There has to be a cure for idle chatter, the compulsion of the great unwashed to fill the air with meaningless drivel. Surely they would be better off spending in contemplation the countless hours otherwise wasted on jibber-jabber, and the rest of us could revel in the blessed silence.
As I am living proof even Stage 4 cancer can be reversed, that science can overcome virtually the most dire circumstances encountered by humankind, surely we should set our collective efforts on eliminating the scourge of mindless chitchat.
Mind you, I have entertained the notion that I actually did die from the cancer and wound up in precisely the neighborhood many of my readers suggest is inevitable for one such as I. What could be worse than no respite from the blather?
The mere contemplation of spending an incalculable number of years in a place where people not only never interrupt their idiotic twaddle to give pause, to reflect, but the practice is exacerbated by technological innovations such as the cell phone, leaves me quivering in abject despair. Who but Beelzebub could be the mastermind responsible for the introduction of the cell phone to civilized society?
I may not be a paragon of virtue but if, according to some eternal plan, the punishment should fit the crime, than I know I've never done anything deserving of this. I'm a good boy, I am!
Just between us, I've always looked forward to being assigned to hell for if those who believe in such things are correct, that's where all the hot chicks are. Ironically, I define spending eternity in a place full of "good girls" as hell, but that's just me.
Plato wrote: "Wise men speak because they have something to say. Fools speak because they have to say something."
When the wise speak they say something pointed, offering for the delectation of others a bit of knowledge, an amusing bon mot, a stimulating insight or observation, and upon conclusion, grow silent once more.
Fools, with naught but the utterance of a single syllable, are induced to propagate a cascade of capricious word and memory associations amongst their confreres to no point whatsoever. For example, if you inadvertently mention a fish dish consumed the previous evening nanoseconds will have elapsed before someone recalls that their Uncle Henry caught a fish in 1953.
"That's the year my Aunt Edna was born," says a second. "My cousin had a ?53 Studebaker," a third. ""I got my first car when I was 16." "Did you see ?Carwash'?" "Richard Pryor was great in that." "Boy did he change after his free-basing accident." "Who was it that played first base for the Phillies in ?66?" And on and on and on.
Shut up! Shut up!! Shut up!!!
Even if moths have taken up residence in that empty space between your ears, surely compassion demands they be provided shelter from the storm of irrelevancies comprising whatever substitutes for thought in your cranium.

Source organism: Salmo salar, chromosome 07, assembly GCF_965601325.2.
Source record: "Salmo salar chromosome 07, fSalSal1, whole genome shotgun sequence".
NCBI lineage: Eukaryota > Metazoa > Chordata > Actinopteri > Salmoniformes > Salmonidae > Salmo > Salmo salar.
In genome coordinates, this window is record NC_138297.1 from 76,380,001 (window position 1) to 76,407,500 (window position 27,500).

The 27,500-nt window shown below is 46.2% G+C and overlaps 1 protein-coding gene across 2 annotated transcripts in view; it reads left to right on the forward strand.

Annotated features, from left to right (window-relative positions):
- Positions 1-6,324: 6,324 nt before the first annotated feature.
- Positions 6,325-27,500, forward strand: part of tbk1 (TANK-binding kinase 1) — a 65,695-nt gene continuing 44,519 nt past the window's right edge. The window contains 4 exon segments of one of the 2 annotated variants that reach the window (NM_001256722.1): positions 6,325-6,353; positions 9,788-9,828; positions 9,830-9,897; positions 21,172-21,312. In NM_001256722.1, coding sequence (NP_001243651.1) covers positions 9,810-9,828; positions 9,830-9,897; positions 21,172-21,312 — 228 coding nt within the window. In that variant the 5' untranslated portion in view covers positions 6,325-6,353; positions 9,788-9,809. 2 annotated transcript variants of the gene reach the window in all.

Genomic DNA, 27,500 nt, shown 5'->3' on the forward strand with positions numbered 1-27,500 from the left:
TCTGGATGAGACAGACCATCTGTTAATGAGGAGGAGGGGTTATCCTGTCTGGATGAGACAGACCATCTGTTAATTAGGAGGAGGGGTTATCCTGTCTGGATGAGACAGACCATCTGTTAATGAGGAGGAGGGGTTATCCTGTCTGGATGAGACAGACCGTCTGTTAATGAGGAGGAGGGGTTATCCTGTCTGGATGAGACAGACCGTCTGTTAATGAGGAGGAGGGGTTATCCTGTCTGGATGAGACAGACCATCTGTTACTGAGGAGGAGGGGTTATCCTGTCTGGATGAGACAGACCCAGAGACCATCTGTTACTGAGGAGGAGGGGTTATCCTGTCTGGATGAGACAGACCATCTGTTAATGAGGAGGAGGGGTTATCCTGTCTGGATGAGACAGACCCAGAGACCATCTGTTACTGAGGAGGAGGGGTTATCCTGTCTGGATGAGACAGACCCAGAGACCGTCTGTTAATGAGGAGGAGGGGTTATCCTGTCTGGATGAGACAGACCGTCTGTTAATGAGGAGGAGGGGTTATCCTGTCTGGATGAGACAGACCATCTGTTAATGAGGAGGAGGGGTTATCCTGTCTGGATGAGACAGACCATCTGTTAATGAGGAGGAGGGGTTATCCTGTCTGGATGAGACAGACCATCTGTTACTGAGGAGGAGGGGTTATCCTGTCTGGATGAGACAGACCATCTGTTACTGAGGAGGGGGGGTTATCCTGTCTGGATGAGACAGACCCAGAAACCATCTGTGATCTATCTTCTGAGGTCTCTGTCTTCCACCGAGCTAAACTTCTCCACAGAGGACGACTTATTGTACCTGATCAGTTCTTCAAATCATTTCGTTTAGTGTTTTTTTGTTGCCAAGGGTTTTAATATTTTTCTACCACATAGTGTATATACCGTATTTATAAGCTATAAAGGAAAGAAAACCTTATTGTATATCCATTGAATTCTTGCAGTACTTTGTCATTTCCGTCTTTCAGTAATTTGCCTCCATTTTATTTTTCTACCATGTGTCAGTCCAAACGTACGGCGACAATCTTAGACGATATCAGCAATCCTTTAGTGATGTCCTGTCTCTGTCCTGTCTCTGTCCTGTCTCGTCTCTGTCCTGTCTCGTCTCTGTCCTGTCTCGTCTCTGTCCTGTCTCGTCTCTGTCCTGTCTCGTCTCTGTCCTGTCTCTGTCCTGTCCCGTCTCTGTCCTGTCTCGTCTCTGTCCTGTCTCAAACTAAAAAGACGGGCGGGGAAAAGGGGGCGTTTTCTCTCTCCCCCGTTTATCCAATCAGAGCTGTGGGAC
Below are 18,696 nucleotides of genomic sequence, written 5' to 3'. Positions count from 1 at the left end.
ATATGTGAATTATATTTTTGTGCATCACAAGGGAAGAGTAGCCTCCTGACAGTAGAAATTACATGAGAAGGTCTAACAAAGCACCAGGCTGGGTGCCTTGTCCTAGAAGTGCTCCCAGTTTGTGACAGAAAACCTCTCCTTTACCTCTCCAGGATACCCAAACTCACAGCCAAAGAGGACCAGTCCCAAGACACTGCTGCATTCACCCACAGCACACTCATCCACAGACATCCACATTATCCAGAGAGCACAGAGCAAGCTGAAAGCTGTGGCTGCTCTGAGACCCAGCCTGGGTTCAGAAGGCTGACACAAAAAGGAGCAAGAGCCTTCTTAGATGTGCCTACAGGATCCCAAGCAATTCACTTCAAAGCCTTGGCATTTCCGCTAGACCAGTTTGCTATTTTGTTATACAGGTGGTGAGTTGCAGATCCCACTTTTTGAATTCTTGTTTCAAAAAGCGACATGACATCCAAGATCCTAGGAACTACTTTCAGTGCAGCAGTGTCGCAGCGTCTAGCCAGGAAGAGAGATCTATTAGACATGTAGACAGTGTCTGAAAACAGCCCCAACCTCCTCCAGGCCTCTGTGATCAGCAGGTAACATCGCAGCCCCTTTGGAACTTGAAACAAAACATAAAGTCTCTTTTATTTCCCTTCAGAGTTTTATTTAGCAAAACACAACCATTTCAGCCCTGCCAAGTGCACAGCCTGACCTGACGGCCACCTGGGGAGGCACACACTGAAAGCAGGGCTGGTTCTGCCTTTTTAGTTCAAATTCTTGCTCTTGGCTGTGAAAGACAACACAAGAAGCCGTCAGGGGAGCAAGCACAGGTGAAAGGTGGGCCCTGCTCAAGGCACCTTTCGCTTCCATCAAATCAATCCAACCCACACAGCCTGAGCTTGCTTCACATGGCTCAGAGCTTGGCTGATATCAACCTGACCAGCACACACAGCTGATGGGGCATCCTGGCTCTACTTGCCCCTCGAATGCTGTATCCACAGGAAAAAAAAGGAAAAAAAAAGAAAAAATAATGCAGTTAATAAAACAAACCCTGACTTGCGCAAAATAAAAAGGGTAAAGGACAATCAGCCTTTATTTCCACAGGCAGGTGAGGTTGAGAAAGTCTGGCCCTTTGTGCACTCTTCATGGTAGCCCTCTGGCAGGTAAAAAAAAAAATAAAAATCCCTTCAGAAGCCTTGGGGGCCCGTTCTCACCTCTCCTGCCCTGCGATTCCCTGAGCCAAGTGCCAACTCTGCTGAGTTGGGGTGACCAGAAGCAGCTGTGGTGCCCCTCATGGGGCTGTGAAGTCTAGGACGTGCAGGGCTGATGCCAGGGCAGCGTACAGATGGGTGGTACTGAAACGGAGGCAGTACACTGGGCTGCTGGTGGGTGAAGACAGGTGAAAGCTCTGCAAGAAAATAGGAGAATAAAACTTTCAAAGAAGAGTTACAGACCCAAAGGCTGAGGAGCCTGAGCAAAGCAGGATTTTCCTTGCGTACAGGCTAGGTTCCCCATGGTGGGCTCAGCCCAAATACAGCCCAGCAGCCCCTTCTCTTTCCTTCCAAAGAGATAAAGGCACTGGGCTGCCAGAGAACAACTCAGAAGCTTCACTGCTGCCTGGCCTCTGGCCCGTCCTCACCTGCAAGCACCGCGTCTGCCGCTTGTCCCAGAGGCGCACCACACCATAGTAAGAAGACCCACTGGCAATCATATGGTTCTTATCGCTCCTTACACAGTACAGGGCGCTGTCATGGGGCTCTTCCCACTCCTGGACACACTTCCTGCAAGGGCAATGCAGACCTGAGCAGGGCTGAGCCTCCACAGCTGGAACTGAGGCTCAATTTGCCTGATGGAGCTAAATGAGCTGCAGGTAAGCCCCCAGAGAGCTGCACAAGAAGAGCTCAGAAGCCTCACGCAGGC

And speaking of tennis, I was watching the U.S. Open a couple of weeks back on my super-cosmic HDTV set unaware all I could hear was the crowd noise and the grunting and thwacking of the competitors.
When the image broke up I turned to the second signal processor (I have two dishes plus an antenna n don't ask me why.) which captures the non-HDTV signal. Whilst replaying the events that had disappeared in a rainbow of digital confusion I discovered the recorded action included the commentators John McEnroe, Mary Carillo, and some stiff employed by the network.
Suddenly the tennis, the championship, the reason I was there was subsumed by jibber-jabber. These guys were being paid big bucks to drown out the action with colorful wisecracks.
Quickly switching back to the HDTV computer (The disruption of some networks isn't nearly as horridly lengthy as others. Can you imagine my grief at the signal going haywire just when the plot of "Fastlane" provides occasion for large-breasted women in skin-tight tops to spend quality time on a trampoline? I love the Fox network!) I was once again able to watch the athletes, the match without the distraction of senseless chatter.
The opposite occurred this past Sunday. While watching the Italian Formula One Grand Prix the audio feed from the race disappeared and all I could hear was the commentators.
Sure, it's colorful watching these four-wheeled missiles zipping around the formidable circuit at Monza but devoid of the high-pitched scream of the engines (318 revolutions per second) and the rat-a-tat concussion of transmissions skipping through the gears in ten-thousandths of a second the event lost its visceral appeal.
I don't want to listen to the commentators, I'm here for the race, the sounds of the race, the sounds of significance.
Shut up! Shut up!! Shut up!!!
R.H. Joseph is a longtime employee of the News Daily. He may be reached at (770) 478-5753, ext. 252, or by e-mail at firstname.lastname@example.org.